Friday, September 19, 2008

GOP Image Improves as Race Tightens to Dead-Heat

The new Pew Research Organization survey finds a significant increase in public perceptions of John McCain and the Republican Party:

The overall image of the Republican Party has improved substantially over the past few months. Half of all registered voters say they have a favorable view of the Republican Party, up from 40% in May. Unfavorable ratings of the Republican Party are down from 55% in May to 46% in the current poll. This is the first time since July 2005 that more voters have rated the Republican Party favorably than unfavorably.

By comparison, ratings of the Democratic Party have remained relatively stable. A majority of voters (55%) offers a favorable opinion of the Democratic Party while 41% have an unfavorable view. In May, 57% had a favorable view and 39% an unfavorable opinion.
As a result, while the Democratic Party's image remains more positive than that of the Republican Party, the gap in favorable ratings has shrunk to only 5 points from a 17-point gap in May.

The turnaround in ratings is particularly significant among independents, and the shift in independent views occurred over the course of the convention period. Independent voters now have equally favorable opinions of both parties (50% for the Republican Party, 49% for the Democratic Party). GOP favorability is up 12 points among independents from 38% in August. In contrast, ratings of the Democratic Party are down seven points among independents from 56%. The 18-point advantage in favorability that Democrats had among independents going into the conventions has now disappeared.

The GOP also does well on the poll's findings for the vice-presidential candidates: "Six-in-ten independent voters say they have a favorable opinion of Palin compared with 47% who express a positive view of Biden.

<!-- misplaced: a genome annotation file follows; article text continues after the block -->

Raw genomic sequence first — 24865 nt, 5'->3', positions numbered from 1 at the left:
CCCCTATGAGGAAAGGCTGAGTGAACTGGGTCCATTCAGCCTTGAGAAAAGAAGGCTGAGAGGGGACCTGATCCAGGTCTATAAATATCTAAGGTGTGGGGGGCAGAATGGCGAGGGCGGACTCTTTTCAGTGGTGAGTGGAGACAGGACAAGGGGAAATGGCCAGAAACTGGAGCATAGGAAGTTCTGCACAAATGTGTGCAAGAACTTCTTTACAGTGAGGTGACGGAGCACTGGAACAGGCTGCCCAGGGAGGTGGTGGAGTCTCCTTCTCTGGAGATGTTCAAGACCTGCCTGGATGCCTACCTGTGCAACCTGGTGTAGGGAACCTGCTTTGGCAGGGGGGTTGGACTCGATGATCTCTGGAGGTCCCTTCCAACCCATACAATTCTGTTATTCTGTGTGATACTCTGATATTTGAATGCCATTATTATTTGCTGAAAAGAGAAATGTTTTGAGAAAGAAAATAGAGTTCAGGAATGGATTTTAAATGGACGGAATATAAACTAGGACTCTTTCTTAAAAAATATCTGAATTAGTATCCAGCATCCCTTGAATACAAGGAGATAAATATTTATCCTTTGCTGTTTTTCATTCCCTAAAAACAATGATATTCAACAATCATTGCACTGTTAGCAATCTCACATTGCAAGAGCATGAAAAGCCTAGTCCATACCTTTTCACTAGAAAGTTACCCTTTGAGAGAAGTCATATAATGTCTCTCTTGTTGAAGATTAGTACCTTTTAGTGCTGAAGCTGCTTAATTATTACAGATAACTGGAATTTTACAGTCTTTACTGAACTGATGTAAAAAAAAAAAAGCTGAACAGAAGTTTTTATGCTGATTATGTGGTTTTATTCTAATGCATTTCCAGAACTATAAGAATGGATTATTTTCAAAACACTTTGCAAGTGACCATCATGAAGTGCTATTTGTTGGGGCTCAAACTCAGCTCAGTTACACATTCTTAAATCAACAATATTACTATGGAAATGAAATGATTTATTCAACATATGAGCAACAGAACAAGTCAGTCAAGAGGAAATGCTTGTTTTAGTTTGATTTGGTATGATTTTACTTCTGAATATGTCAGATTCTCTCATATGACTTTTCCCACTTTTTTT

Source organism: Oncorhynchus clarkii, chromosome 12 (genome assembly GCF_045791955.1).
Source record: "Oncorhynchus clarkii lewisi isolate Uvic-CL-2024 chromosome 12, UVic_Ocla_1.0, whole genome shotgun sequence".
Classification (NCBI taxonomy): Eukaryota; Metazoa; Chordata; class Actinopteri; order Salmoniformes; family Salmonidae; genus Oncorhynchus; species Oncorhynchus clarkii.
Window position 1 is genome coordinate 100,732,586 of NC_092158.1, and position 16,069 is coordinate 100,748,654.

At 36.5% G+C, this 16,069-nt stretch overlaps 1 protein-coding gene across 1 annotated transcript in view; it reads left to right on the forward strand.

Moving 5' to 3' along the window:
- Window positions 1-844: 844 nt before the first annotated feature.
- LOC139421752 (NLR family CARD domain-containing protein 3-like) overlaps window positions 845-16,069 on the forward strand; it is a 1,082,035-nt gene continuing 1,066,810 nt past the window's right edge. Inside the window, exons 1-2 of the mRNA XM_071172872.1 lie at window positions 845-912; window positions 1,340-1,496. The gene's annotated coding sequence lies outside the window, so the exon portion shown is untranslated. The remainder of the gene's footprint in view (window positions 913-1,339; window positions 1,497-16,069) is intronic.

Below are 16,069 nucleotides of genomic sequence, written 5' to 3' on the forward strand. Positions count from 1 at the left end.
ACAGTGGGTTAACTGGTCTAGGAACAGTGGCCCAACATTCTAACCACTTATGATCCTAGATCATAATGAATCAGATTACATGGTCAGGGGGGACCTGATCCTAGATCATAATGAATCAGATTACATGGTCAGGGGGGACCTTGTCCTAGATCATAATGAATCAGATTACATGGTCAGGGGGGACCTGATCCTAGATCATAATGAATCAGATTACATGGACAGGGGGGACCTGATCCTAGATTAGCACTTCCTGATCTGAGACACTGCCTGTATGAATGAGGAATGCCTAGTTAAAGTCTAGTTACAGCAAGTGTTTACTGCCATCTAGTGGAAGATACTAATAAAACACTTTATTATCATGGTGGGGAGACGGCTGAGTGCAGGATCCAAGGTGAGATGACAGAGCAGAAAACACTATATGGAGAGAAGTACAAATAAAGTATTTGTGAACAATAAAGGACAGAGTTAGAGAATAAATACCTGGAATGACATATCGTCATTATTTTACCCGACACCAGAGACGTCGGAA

Pew's numbers on the presidential horse race find Barack Obama holding a 2 percentage-point lead over McCain (46 to 44 percent). But Republican voters edge the Democrats in support for the party nominee (90 to 87 percent), and McCain holds a substantial edge among independents in the head-to-head matchup (45 to 38 percent).

The major caveat with this poll is that interviews were completed on Sunday, just before this week's intense economic turmoil beginning on Monday.

Nevertheless, while
Gallup's daily tracking numbers find Obama leading McCain 49 to 44 percent, the new Rusmussen tracking poll finds the race tied at 48 percent for both candidates.

There's a couple of other important points worth mentioning: While voters are leaning toward Obama on the questions of
change and economic crisis management, 50 percent in this week's New York Times poll said that the troop surge in Iraq had "made things better," a finding validating McCain's consistent support for the increased deployment.

The overall picture on the post-Labor Day stage of the election is that the dynamics of the race have settled back to a similar point prior to the Democratic convention.
Jay Cost suggests McCain's consolidated the GOP base and Obama is currently benefitting from the market upheavals:

Contrary to what one might think if one's only source for information was the political class - there has not been a lot of movement. The movement we have seen seems to have been pretty orderly - with McCain solidifying his Republican base.

We also see a group of undecided voters who have not yet made a choice. They will probably be decisive. In a race with only two salient candidates - the goal is to hit 50%-plus-one. Both McCain and Obama can still do that via the undecided voters, who are becoming the critical voting block.

Nevertheless, the election's basically a dead heat at this point, and it's going to be increasingly important to look at polling trends in the key battleground states. The numbers on the improved GOP brand, therefore, provide a little more optimism for the Republican side.